While it is silent and deadly, I do not think it is all that hideous. I am really sorry for your loss. Shepherds worm their ways into our very souls and losing them is always losing a part of ourselves.
But God created people with much longer lifespans than dogs, and they have to go someway. But 7.5 years is way too early. That is awful. They do have to go someway, and hemangiosarcoma seems like one of the better ways to go.
I had a hemangiosarcoma scare with Arwen when she was just under seven and pregnant with her last litter. My vet had palpated her and felt her spleen was enlarged. He did x-rays and said that it was. He said hemangiosarcoma, and then told me with a surgery, she would probably live 6 - 12 months, without it 3 months. I let them do some bloodwork, and when he called me back, (bloodwork showed nothing) he said I should take her for an ultrasound.
So off to the Akron Veterinary Referral. In the mean time, I looked up some information, and found that normally, when they bleed out, they get very sleepy and then fall asleep, and never wake up again. I made the decision that if she did have it, I would take her home and make her last few months happy ones, and not subject her to surgery.
The vet at Akron palpated her, and agreed with my vet, and told me that after the ultrasound, the next step would be to see if it had masethesized (sp?) in the lungs. I let them do the ultrasound, and guess what, no tumors, no hematomas, she was pregnant. I did tell them all that, and Arwen was dancing around like she knew what it was all about. But whatever.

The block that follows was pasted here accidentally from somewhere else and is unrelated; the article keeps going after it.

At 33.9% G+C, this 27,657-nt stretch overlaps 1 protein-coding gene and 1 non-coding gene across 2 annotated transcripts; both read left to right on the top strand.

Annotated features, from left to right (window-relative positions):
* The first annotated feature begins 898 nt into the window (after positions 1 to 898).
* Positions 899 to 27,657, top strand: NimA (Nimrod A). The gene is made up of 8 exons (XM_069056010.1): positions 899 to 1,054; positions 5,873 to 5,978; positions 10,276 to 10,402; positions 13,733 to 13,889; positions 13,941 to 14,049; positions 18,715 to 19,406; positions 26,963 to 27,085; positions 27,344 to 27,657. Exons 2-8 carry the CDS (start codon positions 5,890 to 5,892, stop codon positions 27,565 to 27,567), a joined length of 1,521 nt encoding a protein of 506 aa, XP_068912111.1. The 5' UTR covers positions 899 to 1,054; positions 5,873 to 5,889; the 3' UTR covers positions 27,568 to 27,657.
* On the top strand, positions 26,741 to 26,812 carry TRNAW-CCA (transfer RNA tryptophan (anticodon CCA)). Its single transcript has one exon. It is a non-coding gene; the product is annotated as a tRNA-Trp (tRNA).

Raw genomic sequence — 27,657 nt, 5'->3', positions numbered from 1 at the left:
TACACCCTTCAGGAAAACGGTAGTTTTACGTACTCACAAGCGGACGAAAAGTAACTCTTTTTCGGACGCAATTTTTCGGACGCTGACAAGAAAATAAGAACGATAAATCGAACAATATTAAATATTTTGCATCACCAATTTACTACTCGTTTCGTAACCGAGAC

The pregnancy was problematic and I had them spay her.
At eight and a half, she had a urinary tract infection and was not keeping herself as clean as usual, we did some bloodwork and she was a point low on thyroid, we fixed the infection and started some thyroxine, and I switched her food, and she got better. With the change in foods and with collaberating with the vet, we decided to discontinue the thyroxine.
When she was almost nine years old, I let her out in the morning, she was running in the field, happy. When I came home that night, I found her on her cot, peaceful, she looked so good, healthy, peaceful, just dead. The day before she had left some kibble in her dish -- that was the ONLY symptom she had.
But it did not seem like she suffered. And I can take some comfort in that. I say that I would have not opted for surgery, but Arwen was my heart dog. I do not know if my emotional self would have been able to follow through with what my logical self had determined. The choice was not given me. I am actually glad for that.
I wish I could have been there when she passed, to say goodbye. But I would have probably rushed her to someone and maybe agreed to something painful or invasive.
Tell your dogs how much you love them every day, so you will not regret losing them without telling them what a good and special girl they are. We do not always get to know when they will pass. Hemangiosarcoma takes them quickly, they do not suffer or at least they do not linger with a terrible, painful illness. But it is hard on us to lose them when they appear healthy, and are too young.
Jenna, RN CGC & Babs, CD RA CGC HIC
Heidi, RA CGC
SG3 Odessa, SchH1, Kkl1, AD
Ninja, RN CGC & Milla, RN CGC
Joy, Star Puppy, RN CGC
Dolly CGC & Bear CGC